Toews concerned illegal migrants undermining Canadians’ attitudes

Canada’s public safety minister says illegal migrants have hardened Canadians’ attitudes towards refugees entering the country.

Canada’s public safety minister says illegal migrants have hardened Canadians’ attitudes towards refugees entering the country.

Vic Toews said he’s concerned that illegal migrants are undermining the usual welcome Canadians give to legitimate refugees.

“Certainly the polling after the arrival of the Sun Sea indicated a serious drop in the support to our immigration and refugee system,” Toews told reporters Wednesday.

He became terse when challenged that his own statements may be fuelling intolerance with his claims that many of the migrants aboard the latest ship to come to Canada were connected to the terrorist group Tamil Tigers, or LTTE.

“There is significant influence of the LTTE in these human smuggling operations and we are very concerned about that,” Toews said.

“If you can provide me with a list of those who are LTTE and those who are not, I’ll certainly consider that,” he told a reporter.

Last year, Immigration Minister Jason Kenney called the Tamil refugee claimants queue jumpers who were taking up space and resources in the system that should be focused on those who were lawfully waiting their turn to come to Canada.

Almost 500 Tamil migrants arrived in B.C. waters on the freighter MV Sun Sea last August.

That was less than a year after the MV Ocean Lady showed up on British Columbia’s northern coast with 76 illegal refugee claimants on board.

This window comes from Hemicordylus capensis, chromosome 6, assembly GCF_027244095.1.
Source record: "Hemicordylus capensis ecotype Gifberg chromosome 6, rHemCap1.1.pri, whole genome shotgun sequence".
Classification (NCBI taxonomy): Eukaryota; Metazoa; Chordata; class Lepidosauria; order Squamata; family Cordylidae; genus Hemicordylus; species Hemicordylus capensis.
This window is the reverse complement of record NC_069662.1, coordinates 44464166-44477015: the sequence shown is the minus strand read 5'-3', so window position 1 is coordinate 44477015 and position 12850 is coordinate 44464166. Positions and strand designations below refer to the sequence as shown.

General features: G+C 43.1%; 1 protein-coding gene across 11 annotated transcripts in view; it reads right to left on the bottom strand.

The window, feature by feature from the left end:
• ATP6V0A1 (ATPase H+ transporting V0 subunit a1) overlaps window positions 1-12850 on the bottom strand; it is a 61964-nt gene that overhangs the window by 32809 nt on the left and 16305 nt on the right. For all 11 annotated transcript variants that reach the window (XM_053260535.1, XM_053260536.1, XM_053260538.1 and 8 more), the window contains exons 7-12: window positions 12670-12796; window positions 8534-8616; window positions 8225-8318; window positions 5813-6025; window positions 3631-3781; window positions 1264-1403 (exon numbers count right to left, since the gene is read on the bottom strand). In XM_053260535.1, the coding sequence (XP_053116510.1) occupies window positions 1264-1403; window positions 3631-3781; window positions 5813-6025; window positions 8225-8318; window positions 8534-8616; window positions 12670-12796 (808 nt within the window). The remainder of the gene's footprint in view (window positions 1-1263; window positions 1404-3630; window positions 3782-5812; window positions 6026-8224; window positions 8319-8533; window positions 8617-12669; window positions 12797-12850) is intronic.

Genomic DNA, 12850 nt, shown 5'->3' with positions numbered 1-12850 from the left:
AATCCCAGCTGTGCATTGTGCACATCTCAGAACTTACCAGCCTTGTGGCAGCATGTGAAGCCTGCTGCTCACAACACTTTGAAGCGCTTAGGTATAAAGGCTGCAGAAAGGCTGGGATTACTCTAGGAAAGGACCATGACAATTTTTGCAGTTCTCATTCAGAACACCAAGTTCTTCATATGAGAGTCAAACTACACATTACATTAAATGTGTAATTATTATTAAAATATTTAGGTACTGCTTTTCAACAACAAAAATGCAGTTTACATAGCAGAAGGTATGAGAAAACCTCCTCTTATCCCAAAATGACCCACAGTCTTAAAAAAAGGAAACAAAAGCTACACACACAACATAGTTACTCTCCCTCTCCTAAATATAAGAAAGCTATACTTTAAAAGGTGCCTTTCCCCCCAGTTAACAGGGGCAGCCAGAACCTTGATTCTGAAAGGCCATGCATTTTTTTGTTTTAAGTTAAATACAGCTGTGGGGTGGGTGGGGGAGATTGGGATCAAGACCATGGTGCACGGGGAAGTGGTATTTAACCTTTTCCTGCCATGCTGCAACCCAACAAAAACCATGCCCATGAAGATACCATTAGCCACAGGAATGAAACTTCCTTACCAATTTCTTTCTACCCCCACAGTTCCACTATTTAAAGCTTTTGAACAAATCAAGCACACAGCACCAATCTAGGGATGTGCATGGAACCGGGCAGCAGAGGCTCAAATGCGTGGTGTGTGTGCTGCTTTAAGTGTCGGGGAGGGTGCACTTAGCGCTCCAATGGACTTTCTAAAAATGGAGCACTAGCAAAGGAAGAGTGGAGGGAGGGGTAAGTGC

Toews said Canadian attitudes will change only if opposition parties support the government’s legislation to prevent human smuggling.

All 73 migrants from the Ocean Lady were released within a few months after claiming refugee status, but the federal government is disputing the release of many refugee claimants on the Sun Sea.

The Immigration and Refugee Board has ordered the release of 245 of the 380 adult men on board that ship.

Of the 62 women, 12 remain in detention.

Toews’ department has asked for a judicial review of 115 release orders for the men, slowing down their freedom.

A board spokeswoman said the Canada Border Services Agency has referred the cases of 15 men who were on the ship to the Immigration and Refugee Board’s admissibility hearings over allegations of either terrorism or criminality.

Toews said human smuggling is a growing problem, but he couldn’t give figures — and neither could the official he referred reporters to in order to get those figures.

Board statistics show refugee claims for 2010 decreased from the year before, and the 23,956 finalized refugee claims last year were well below the nine-year high of 43,260 claimants in 2003.

The board spokeswoman, who didn’t want to be named, said the majority of the refugee claimants come into Canada illegally.

Toews said the government isn’t interested in interfering with the rights of legitimate citizens to come to Canada.

“Our legislation does not prohibit refugees simply because you’ve arrived in Canada through irregular means. If you can demonstrate that you’re a refugee, even though the mode of entering Canada was illegal, that is not a bar.”

Toews’ statements came on the eve of the unveiling of a memorial in Halifax for the more than 900 Jewish refugees turned away from Canadian waters in 1939.

The luxury liner MS St. Louis was forced to sail back to Europe, where about 250 of its passengers later died in the Holocaust.

British Columbia’s Attorney General Barry Penner said the migrants have been costly for the province.

He said the federal government has offered $10 million to help with those costs.